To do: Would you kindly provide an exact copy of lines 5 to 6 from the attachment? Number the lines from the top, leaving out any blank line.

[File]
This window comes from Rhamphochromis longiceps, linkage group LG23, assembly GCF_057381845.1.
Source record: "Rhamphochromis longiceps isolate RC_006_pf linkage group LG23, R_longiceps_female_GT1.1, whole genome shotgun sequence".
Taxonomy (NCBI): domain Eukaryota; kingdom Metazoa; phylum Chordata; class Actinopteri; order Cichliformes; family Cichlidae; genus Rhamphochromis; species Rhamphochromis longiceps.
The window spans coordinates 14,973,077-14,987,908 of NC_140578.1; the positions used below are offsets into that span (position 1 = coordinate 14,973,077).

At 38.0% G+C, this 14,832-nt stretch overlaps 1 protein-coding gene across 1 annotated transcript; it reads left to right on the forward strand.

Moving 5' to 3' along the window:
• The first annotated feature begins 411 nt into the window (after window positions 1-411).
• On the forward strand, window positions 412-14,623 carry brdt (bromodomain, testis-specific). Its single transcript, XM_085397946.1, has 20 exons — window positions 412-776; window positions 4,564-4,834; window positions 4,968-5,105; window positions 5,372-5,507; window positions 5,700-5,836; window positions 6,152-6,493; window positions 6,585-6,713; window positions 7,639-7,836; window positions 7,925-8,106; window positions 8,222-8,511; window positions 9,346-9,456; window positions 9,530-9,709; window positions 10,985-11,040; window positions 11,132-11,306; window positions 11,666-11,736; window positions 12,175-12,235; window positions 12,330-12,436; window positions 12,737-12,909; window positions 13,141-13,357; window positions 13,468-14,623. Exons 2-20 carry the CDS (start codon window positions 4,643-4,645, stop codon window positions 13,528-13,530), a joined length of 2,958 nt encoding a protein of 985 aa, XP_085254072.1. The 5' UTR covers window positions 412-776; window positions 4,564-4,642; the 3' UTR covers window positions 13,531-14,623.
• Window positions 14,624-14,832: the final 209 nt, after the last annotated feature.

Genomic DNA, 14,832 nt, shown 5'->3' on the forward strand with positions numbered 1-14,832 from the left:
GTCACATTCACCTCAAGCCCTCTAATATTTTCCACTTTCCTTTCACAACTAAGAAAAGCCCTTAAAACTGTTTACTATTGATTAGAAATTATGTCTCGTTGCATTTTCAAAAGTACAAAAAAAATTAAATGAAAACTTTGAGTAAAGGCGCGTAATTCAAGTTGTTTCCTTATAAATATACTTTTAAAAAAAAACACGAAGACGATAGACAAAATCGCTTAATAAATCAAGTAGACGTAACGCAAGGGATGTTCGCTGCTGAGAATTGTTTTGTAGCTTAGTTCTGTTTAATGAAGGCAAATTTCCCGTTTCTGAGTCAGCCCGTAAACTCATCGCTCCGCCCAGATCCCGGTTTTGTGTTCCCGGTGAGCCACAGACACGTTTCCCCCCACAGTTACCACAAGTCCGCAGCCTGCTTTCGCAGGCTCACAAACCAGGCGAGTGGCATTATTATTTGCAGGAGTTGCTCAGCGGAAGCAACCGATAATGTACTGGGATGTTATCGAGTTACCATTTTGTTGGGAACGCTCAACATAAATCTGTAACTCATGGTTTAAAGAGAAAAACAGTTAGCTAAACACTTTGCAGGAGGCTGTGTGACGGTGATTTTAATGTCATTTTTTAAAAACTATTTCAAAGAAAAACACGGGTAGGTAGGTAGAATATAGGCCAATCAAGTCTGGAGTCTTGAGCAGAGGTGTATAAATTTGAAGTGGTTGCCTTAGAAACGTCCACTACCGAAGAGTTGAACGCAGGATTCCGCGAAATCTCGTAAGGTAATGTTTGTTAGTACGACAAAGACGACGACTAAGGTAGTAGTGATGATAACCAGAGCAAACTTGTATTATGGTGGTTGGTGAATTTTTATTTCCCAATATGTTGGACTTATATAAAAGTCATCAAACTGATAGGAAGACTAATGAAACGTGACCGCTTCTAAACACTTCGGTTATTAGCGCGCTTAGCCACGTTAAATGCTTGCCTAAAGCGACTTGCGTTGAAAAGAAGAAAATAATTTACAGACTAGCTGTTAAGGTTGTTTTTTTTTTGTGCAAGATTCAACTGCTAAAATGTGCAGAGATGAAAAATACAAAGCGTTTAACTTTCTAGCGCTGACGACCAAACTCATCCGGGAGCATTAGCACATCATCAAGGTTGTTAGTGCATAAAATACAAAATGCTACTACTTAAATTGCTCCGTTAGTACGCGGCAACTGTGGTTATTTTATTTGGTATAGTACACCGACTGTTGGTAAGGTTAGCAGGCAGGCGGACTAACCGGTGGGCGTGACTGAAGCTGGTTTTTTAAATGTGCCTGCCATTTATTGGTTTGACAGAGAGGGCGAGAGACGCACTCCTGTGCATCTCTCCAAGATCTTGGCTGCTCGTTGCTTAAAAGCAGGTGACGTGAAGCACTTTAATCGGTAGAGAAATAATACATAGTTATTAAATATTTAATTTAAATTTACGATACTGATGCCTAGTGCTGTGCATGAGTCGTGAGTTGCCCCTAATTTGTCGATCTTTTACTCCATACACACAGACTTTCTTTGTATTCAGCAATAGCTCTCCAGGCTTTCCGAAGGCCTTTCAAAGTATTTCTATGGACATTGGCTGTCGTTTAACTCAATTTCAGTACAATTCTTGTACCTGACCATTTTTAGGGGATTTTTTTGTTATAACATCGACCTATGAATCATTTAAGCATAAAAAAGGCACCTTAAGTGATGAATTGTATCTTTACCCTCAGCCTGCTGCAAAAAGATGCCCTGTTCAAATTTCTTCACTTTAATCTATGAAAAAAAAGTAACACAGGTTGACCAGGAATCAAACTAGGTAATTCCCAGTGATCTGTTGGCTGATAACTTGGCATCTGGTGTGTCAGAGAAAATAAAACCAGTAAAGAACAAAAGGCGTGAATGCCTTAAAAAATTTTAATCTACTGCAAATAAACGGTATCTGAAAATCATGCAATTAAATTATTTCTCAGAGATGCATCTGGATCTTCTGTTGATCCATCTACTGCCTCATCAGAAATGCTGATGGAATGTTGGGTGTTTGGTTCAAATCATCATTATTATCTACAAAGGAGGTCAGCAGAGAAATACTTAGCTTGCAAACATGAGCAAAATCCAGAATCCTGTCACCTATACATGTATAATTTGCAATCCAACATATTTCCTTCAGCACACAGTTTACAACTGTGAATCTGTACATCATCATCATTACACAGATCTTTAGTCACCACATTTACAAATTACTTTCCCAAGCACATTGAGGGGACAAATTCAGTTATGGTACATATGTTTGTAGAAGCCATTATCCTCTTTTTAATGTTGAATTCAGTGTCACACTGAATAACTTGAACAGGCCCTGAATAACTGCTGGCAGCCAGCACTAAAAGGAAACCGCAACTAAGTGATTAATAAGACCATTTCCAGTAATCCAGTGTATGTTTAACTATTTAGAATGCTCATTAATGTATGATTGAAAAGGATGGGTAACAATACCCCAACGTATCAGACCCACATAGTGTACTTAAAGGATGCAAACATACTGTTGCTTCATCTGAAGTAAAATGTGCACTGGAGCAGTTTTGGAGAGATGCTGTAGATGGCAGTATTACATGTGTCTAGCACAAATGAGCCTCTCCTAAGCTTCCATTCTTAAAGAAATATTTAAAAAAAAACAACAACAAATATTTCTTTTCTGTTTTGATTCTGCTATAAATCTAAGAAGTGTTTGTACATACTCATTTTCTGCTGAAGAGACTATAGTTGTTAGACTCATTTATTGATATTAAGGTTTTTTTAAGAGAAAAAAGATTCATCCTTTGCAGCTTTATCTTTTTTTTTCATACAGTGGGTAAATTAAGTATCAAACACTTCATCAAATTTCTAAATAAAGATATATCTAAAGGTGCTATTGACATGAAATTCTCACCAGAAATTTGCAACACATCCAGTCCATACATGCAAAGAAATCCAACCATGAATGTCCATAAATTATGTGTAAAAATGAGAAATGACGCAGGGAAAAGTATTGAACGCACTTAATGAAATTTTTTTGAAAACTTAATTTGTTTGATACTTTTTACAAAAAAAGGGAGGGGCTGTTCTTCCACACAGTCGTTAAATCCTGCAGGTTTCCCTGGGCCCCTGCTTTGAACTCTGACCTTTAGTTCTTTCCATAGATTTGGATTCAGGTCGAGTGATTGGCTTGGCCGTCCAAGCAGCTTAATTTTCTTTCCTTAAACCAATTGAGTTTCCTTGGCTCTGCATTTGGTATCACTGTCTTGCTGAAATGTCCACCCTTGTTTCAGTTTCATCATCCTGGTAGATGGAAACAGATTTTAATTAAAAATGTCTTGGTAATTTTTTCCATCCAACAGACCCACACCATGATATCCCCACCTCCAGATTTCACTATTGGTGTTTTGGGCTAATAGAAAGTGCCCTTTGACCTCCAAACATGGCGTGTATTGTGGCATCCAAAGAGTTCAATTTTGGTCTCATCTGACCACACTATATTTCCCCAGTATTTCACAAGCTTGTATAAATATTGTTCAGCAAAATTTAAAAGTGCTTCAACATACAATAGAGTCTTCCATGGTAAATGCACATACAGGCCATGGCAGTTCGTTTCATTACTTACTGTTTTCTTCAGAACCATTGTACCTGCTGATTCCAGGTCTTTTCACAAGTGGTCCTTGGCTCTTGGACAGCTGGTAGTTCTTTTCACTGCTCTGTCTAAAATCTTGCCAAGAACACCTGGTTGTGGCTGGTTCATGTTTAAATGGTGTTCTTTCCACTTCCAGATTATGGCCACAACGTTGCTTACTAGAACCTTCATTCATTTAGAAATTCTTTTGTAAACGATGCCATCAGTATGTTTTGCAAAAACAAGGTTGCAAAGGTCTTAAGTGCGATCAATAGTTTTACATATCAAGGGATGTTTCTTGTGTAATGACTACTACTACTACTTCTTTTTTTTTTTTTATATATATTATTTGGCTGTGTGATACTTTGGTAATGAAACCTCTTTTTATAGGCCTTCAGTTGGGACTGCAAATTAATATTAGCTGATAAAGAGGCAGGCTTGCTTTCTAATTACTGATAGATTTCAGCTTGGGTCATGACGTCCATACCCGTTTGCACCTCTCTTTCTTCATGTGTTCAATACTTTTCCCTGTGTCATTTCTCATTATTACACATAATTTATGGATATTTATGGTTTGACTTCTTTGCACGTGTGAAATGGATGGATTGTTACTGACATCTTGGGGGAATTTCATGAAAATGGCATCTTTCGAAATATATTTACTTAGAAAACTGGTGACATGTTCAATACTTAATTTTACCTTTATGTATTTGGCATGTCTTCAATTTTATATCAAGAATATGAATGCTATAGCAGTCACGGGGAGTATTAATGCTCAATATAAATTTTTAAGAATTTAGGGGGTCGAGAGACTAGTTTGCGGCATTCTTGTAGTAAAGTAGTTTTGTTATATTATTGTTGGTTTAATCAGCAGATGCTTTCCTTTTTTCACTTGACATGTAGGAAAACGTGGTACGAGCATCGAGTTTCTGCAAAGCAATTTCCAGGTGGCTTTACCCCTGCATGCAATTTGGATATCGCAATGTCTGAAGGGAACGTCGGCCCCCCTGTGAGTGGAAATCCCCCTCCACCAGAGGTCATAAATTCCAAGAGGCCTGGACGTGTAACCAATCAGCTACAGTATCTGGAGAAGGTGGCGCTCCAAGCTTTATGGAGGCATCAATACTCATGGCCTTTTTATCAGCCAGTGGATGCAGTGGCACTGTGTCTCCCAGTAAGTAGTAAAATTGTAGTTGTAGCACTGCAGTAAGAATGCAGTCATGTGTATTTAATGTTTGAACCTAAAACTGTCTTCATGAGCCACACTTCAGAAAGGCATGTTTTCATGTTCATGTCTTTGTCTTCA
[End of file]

At 38.0% G+C, this 14,832-nt stretch overlaps 1 protein-coding gene across 1 annotated transcript; it reads left to right on the forward strand.

Moving 5' to 3' along the window: